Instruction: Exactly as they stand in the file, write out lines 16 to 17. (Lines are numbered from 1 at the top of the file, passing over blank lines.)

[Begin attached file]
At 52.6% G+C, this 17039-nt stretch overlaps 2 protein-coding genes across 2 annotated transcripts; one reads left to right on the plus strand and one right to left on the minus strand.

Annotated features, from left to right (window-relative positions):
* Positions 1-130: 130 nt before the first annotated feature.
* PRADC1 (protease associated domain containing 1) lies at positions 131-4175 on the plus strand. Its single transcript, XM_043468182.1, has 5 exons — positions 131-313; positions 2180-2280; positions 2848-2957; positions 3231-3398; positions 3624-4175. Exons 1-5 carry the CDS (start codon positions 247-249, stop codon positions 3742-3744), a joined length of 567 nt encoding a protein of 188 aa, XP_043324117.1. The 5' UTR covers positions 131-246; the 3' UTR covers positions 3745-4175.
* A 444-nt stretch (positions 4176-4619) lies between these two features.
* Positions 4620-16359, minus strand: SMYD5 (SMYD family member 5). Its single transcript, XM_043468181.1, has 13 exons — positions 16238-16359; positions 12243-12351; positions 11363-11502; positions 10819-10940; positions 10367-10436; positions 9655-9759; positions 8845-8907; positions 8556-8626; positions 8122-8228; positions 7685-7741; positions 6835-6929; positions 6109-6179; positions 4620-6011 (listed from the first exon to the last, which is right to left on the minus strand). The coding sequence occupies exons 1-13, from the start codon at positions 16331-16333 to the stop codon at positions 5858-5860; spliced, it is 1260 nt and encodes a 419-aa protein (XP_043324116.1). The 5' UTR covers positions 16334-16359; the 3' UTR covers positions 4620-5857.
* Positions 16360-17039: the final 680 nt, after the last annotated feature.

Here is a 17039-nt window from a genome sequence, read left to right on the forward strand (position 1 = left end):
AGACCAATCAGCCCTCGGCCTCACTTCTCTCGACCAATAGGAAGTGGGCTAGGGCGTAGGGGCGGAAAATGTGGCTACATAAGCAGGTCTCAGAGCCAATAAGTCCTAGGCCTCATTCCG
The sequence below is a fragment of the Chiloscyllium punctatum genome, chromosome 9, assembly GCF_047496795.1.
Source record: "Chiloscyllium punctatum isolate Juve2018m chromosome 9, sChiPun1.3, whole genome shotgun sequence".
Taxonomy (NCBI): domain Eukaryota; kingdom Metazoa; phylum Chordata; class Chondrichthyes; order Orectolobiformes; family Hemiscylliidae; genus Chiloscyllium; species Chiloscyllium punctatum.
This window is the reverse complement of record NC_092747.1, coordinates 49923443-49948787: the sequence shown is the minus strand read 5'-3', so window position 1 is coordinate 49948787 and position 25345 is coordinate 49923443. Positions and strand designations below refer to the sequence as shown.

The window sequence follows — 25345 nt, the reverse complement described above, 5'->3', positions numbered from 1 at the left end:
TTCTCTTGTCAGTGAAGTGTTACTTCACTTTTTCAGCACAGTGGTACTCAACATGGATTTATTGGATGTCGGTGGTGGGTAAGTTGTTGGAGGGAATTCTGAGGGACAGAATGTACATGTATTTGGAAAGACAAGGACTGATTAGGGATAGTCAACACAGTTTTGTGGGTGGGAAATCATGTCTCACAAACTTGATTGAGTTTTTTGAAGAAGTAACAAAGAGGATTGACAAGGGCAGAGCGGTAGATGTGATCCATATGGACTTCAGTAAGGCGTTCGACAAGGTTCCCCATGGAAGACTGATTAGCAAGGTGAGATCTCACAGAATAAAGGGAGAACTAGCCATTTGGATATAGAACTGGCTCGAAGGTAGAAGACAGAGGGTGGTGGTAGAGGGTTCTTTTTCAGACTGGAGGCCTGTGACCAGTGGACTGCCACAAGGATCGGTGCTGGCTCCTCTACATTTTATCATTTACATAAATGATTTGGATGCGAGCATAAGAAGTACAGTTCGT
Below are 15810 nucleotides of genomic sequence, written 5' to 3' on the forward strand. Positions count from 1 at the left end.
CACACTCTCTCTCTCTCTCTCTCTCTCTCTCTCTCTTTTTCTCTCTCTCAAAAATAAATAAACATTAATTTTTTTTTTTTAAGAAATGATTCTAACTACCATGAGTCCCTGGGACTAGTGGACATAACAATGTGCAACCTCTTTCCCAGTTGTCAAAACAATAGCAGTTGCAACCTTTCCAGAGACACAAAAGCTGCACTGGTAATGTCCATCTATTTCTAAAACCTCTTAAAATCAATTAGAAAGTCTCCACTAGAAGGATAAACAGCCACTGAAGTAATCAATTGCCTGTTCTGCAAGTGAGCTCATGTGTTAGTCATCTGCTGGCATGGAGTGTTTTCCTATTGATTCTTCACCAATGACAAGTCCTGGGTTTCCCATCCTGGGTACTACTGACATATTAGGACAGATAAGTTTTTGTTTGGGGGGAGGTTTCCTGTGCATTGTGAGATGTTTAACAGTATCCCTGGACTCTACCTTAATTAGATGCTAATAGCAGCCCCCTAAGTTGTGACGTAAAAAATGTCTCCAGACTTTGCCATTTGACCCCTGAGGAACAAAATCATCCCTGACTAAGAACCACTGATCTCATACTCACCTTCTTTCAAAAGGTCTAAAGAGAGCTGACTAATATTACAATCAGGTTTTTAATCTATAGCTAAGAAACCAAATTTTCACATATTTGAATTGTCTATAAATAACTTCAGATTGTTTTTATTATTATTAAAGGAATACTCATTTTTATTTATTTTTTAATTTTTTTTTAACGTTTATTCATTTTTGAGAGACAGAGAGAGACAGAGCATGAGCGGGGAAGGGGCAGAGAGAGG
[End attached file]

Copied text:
Below are 15810 nucleotides of genomic sequence, written 5' to 3' on the forward strand. Positions count from 1 at the left end.
CACACTCTCTCTCTCTCTCTCTCTCTCTCTCTCTCTTTTTCTCTCTCTCAAAAATAAATAAACATTAATTTTTTTTTTTTAAGAAATGATTCTAACTACCATGAGTCCCTGGGACTAGTGGACATAACAATGTGCAACCTCTTTCCCAGTTGTCAAAACAATAGCAGTTGCAACCTTTCCAGAGACACAAAAGCTGCACTGGTAATGTCCATCTATTTCTAAAACCTCTTAAAATCAATTAGAAAGTCTCCACTAGAAGGATAAACAGCCACTGAAGTAATCAATTGCCTGTTCTGCAAGTGAGCTCATGTGTTAGTCATCTGCTGGCATGGAGTGTTTTCCTATTGATTCTTCACCAATGACAAGTCCTGGGTTTCCCATCCTGGGTACTACTGACATATTAGGACAGATAAGTTTTTGTTTGGGGGGAGGTTTCCTGTGCATTGTGAGATGTTTAACAGTATCCCTGGACTCTACCTTAATTAGATGCTAATAGCAGCCCCCTAAGTTGTGACGTAAAAAATGTCTCCAGACTTTGCCATTTGACCCCTGAGGAACAAAATCATCCCTGACTAAGAACCACTGATCTCATACTCACCTTCTTTCAAAAGGTCTAAAGAGAGCTGACTAATATTACAATCAGGTTTTTAATCTATAGCTAAGAAACCAAATTTTCACATATTTGAATTGTCTATAAATAACTTCAGATTGTTTTTATTATTATTAAAGGAATACTCATTTTTATTTATTTTTTAATTTTTTTTTAACGTTTATTCATTTTTGAGAGACAGAGAGAGACAGAGCATGAGCGGGGAAGGGGCAGAGAGAGG